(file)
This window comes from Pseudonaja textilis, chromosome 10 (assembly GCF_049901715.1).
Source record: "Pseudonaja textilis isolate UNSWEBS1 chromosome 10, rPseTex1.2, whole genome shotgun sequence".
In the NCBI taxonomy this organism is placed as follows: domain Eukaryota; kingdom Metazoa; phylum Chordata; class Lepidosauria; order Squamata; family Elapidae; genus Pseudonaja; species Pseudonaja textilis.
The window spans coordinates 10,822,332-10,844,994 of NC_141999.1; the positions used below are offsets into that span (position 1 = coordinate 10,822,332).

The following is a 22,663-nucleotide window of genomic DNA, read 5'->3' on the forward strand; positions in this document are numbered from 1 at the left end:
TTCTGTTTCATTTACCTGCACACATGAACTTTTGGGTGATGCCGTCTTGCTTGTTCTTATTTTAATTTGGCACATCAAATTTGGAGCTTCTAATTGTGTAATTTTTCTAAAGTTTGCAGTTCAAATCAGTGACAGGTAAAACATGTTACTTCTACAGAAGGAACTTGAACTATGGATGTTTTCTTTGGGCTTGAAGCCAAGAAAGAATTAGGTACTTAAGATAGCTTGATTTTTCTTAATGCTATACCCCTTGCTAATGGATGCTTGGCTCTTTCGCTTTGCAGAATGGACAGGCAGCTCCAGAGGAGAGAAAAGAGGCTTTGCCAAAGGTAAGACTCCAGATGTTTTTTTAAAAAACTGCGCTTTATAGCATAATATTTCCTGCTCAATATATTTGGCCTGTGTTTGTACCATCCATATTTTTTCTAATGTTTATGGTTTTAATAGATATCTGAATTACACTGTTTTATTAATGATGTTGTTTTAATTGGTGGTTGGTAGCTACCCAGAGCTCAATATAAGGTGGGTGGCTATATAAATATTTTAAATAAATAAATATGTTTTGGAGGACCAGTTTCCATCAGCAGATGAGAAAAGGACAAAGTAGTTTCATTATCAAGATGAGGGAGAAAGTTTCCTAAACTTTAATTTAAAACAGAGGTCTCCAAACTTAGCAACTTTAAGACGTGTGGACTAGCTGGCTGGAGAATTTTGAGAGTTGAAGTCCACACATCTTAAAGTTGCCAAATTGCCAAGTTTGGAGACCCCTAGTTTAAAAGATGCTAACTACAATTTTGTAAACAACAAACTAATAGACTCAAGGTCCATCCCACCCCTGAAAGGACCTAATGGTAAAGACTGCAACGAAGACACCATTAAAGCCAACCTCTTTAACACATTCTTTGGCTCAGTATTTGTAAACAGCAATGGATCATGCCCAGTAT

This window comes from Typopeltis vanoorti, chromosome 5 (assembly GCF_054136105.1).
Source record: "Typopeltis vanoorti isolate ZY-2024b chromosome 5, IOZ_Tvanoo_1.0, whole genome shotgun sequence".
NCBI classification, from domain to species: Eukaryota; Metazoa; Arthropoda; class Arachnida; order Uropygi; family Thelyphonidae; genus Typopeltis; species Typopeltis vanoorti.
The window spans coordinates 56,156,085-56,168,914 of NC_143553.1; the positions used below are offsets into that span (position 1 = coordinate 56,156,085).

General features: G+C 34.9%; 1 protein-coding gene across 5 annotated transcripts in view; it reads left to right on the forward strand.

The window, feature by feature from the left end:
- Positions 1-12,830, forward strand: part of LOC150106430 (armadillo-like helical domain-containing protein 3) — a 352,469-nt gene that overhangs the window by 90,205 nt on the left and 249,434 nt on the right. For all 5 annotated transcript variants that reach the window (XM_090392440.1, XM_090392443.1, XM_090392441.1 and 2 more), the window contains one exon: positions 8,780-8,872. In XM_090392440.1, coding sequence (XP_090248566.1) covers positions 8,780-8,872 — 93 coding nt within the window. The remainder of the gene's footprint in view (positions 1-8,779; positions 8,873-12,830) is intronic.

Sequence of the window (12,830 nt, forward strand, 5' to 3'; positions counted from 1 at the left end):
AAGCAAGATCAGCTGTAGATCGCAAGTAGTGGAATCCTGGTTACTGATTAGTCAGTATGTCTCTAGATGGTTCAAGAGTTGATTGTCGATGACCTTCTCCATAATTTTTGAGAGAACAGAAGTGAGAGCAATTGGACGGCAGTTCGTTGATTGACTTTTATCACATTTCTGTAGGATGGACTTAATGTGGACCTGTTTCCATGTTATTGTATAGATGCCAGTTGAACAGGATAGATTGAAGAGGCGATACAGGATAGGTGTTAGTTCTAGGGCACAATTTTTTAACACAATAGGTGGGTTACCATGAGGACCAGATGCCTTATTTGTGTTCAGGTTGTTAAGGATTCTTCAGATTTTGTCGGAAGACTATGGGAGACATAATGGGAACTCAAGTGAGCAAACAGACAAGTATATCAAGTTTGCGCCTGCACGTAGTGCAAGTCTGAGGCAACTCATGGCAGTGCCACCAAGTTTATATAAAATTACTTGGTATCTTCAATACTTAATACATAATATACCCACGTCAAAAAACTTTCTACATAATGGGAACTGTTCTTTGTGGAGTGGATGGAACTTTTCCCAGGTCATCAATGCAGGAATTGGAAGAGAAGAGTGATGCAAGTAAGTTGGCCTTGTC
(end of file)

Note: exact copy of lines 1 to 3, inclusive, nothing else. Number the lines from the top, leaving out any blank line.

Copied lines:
This window comes from Pseudonaja textilis, chromosome 10 (assembly GCF_049901715.1).
Source record: "Pseudonaja textilis isolate UNSWEBS1 chromosome 10, rPseTex1.2, whole genome shotgun sequence".
In the NCBI taxonomy this organism is placed as follows: domain Eukaryota; kingdom Metazoa; phylum Chordata; class Lepidosauria; order Squamata; family Elapidae; genus Pseudonaja; species Pseudonaja textilis.